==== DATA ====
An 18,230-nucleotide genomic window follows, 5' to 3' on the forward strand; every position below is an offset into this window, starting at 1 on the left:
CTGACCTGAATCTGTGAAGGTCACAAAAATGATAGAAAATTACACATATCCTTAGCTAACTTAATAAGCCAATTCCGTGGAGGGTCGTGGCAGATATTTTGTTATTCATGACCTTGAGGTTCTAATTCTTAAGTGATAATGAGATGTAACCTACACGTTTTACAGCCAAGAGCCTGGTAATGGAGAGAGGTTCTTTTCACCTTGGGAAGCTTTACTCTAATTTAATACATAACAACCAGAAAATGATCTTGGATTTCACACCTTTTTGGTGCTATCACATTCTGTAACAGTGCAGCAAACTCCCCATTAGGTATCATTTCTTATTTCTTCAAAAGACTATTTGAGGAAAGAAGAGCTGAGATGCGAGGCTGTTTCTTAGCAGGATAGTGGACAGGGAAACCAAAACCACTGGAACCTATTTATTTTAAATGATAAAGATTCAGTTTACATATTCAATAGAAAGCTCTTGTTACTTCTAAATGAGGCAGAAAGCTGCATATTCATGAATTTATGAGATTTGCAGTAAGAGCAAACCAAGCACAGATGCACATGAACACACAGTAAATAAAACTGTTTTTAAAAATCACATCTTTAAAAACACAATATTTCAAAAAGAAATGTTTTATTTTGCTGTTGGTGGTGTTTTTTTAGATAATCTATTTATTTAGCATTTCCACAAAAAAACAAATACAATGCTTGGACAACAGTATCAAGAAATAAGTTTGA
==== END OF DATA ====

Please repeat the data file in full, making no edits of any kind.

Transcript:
An 18,230-nucleotide genomic window follows, 5' to 3' on the forward strand; every position below is an offset into this window, starting at 1 on the left:
CTGACCTGAATCTGTGAAGGTCACAAAAATGATAGAAAATTACACATATCCTTAGCTAACTTAATAAGCCAATTCCGTGGAGGGTCGTGGCAGATATTTTGTTATTCATGACCTTGAGGTTCTAATTCTTAAGTGATAATGAGATGTAACCTACACGTTTTACAGCCAAGAGCCTGGTAATGGAGAGAGGTTCTTTTCACCTTGGGAAGCTTTACTCTAATTTAATACATAACAACCAGAAAATGATCTTGGATTTCACACCTTTTTGGTGCTATCACATTCTGTAACAGTGCAGCAAACTCCCCATTAGGTATCATTTCTTATTTCTTCAAAAGACTATTTGAGGAAAGAAGAGCTGAGATGCGAGGCTGTTTCTTAGCAGGATAGTGGACAGGGAAACCAAAACCACTGGAACCTATTTATTTTAAATGATAAAGATTCAGTTTACATATTCAATAGAAAGCTCTTGTTACTTCTAAATGAGGCAGAAAGCTGCATATTCATGAATTTATGAGATTTGCAGTAAGAGCAAACCAAGCACAGATGCACATGAACACACAGTAAATAAAACTGTTTTTAAAAATCACATCTTTAAAAACACAATATTTCAAAAAGAAATGTTTTATTTTGCTGTTGGTGGTGTTTTTTTAGATAATCTATTTATTTAGCATTTCCACAAAAAAACAAATACAATGCTTGGACAACAGTATCAAGAAATAAGTTTGA